Entrepreneurs have to wear many hats. One of their key responsibilities is to understand and properly manage their business’s finances. But they must also be careful with how they handle their own money.
Here are smart financial steps every young entrepreneur should consider.
1. Separate Business and Personal Funds
It’s common for entrepreneurs to use their personal assets as startup capital. But as your business grows, it’s crucial to separate your personal and business funds. Simply knowing which is which is not enough; you must be able to prove the same to the IRS. For instance, in the case of an IRS audit, a sole proprietor or independent contractor would be required to provide proof of his or her business expenses and income, usually by providing receipts and spending records.
From the beginning, sole proprietors and independent contractors should create separate checking accounts for personal and business funds. If your business is a corporation, you’re required by law to keep business and personal funds separate, and you can’t use business funds for personal expenses. If you’re having a hard time separating these funds, seek professional help.
2. Monitor your Expenses
One of the surest ways to go out of business is to have more money going out than coming in. Monitoring and categorizing your expenses can help you find ways to control overhead costs or any other spending that doesn’t generate revenue or add to your business’s growth. It may also help you identify and claim tax deductions your business may be eligible for, increasing your tax savings. Maintaining good records of your expenses will also save you the hassle of going through a pile of receipts during tax-filing season.
If you’re an independent contractor, have an owner-only business or have only a handful of employees, using something as simple as a spreadsheet or an online calendar to note your regular or recurring expenses will work. Make sure to include the type of expense — rent, utilities, supplies, etc. — and the recipient of the funds. If your business is expanding, you may need to use accounting software.
It’s equally important to have a budget for your personal spending. You can use something as simple as Mint.com to track your monthly expenses. Because your income is likely to vary, even though your expenses may stay the same, it’s particularly important to pay close attention to cash flow.
3. Build up an Emergency Fund
Small businesses often experience profit fluctuations over the course of a year. That means entrepreneurship and irregular income go hand in hand. Without a buffer of savings, lean months could add to your mental stress. A lack of business capital could even force you to tap your personal savings, which could leave you with no cushion for emergencies. If you don’t already have a personal emergency fund in place, start working on one.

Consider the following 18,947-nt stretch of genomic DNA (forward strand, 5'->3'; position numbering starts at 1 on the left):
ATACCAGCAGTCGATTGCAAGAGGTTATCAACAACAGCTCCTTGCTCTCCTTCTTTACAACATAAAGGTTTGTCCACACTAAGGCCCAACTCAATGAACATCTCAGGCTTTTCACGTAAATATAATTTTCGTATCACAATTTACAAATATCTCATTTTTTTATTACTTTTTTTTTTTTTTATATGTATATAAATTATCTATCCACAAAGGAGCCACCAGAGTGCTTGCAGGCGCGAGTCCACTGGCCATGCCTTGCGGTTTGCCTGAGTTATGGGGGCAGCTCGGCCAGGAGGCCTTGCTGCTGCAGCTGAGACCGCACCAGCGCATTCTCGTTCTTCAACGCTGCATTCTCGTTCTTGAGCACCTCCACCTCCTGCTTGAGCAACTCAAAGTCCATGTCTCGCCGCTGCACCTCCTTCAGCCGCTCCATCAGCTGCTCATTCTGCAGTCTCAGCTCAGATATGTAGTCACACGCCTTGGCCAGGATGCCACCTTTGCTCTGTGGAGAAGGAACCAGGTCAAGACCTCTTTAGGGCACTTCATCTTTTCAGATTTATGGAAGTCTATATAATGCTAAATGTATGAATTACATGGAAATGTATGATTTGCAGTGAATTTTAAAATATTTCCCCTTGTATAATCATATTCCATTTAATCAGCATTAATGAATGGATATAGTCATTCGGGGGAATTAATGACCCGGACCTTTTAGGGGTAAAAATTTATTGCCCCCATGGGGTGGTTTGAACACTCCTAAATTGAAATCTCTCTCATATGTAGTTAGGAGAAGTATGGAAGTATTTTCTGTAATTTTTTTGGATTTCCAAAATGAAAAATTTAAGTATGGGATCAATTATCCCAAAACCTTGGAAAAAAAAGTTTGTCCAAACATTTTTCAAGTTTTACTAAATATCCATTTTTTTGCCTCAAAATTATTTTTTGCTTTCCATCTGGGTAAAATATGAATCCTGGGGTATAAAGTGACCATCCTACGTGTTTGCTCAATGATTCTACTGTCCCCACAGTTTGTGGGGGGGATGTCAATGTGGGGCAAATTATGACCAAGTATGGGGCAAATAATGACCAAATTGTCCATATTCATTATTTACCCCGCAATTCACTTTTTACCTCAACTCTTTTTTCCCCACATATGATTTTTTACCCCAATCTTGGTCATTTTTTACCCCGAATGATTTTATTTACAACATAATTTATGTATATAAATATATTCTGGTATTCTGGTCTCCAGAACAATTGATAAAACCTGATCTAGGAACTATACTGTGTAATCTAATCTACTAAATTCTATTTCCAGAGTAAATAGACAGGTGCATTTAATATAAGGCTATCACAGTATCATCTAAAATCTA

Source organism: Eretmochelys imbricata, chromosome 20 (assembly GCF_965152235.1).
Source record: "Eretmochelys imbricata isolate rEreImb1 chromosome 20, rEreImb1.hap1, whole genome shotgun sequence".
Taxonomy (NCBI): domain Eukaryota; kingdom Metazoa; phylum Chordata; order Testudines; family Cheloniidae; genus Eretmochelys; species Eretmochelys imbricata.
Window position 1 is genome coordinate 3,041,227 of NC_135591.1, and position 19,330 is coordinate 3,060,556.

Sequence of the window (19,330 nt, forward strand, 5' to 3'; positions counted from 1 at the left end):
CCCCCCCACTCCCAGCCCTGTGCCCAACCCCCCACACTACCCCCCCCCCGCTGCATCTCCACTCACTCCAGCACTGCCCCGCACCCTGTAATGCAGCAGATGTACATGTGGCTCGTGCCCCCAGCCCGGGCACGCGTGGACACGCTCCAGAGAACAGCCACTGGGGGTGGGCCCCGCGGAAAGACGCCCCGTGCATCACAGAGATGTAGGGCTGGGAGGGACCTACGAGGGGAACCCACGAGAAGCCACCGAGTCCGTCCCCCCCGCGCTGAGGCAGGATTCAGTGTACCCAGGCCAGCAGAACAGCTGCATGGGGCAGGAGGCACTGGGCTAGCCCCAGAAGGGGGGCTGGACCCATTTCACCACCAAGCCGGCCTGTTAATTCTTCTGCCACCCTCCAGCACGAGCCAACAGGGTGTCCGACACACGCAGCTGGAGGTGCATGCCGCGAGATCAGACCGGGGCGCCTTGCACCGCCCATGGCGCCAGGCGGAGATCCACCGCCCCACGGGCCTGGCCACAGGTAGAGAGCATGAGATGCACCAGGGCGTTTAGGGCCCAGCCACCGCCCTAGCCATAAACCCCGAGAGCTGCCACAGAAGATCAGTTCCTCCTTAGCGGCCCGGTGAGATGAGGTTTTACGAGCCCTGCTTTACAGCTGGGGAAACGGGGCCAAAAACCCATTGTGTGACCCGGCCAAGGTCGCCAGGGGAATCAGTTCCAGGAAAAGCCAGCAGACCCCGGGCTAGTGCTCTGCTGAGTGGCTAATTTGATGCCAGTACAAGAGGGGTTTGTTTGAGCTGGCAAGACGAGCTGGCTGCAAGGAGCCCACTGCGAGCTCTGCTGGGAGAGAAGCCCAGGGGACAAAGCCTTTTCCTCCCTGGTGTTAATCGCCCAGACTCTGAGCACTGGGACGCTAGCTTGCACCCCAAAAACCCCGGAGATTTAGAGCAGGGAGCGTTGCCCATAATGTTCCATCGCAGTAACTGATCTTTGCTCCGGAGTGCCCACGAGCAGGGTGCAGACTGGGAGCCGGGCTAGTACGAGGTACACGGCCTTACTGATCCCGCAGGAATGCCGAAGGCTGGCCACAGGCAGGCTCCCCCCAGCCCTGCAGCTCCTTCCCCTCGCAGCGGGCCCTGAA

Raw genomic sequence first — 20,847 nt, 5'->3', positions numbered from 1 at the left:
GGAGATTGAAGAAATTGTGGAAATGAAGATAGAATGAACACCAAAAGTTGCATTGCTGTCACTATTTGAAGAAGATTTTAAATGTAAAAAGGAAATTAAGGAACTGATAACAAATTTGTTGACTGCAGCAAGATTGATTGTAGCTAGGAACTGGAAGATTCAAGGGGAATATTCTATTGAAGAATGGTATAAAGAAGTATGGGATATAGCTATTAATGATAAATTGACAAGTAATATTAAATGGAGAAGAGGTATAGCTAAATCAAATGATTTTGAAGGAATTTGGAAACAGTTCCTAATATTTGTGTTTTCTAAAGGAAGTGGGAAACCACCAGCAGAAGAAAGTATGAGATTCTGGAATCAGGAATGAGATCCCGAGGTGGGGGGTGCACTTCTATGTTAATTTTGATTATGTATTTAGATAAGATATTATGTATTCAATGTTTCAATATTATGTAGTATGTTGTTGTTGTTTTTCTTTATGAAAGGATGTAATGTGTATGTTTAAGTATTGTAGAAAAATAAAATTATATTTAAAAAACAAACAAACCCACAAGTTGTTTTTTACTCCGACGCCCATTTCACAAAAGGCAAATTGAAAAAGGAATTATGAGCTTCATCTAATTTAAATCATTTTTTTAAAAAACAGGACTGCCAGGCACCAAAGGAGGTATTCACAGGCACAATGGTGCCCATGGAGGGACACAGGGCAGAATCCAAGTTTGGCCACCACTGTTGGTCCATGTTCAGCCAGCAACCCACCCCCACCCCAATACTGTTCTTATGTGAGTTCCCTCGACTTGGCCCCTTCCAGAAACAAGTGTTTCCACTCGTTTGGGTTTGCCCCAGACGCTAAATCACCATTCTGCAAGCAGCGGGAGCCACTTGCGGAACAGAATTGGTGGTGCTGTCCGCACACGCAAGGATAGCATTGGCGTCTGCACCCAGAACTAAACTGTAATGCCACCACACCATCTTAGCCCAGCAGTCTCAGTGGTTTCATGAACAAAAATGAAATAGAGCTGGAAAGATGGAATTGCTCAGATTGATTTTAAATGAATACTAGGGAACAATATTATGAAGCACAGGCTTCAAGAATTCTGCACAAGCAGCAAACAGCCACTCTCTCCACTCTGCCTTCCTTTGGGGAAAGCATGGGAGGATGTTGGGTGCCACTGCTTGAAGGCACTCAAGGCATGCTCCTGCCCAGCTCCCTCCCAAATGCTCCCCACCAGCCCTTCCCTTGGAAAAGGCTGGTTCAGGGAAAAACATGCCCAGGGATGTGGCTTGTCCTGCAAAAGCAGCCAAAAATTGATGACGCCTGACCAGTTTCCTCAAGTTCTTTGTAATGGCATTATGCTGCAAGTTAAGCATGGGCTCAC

For entrepreneurs, the key to building an emergency fund is to save during your high-earning months. That will allow you to pass leaner months comfortably while ensuring that you can pay your bills on time.
If you have a spouse or partner who has a stable income, your emergency fund should be around six months’ worth of living expenses. However, if your entire family is relying on your business, you should save at least a year’s worth of expenses.
4. Purchase Disability Insurance
Investing full time? With a business to run, worrying about your own future may not be a top concern. This mindset may work well for your business, but how do you plan to take care of your family if you become sick or temporarily disabled?
Disability insurance can provide supplemental income to your family while you recover. The type of disabilities covered and amounts of coverage will vary depending on your policy. Adding a cost-of-living-adjustment option to your policy is more expensive but ensures that payouts stay current with inflation.
You’ll also want to protect your business in case you’re ill or unable to work. For this, consider business overhead expense insurance. These policies are designed to help cover recurring business expenses like rent or mortgage payments, employees’ salaries, utilities, and taxes during your absence. This can help keep your business going while you’re unable to work.
5. Start a Retirement Savings Plan
Without an employer-sponsored retirement plan, it’s entirely your responsibility to fund your retirement. While that may sound distressing, you may actually have the opportunity to save even more than other workers do for your retired life. There are several qualified retirement plans for business owners that allow you to make sizable contributions toward retirement. In most cases, contribution limits to these plans are higher than traditional individual retirement accounts or employer plans. Some of the prevalent retirement options for entrepreneurs include a SEP IRA, SIMPLE IRA or a self-directed 401(k) plan. The key to building adequate retirement funds is to start as early as possible. Having time on your side is your biggest advantage when saving for retirement.
6. Seek Professional Financial Advice
Small-business owners are often too busy to attend to these important financial matters. Hiring a financial advisor for your business and personal finances might help you avoid costly money mistakes. A financial advisor could help you identify business tax deductions, set up a strategy for your personal finances and even help you create an efficient financial structure for your business.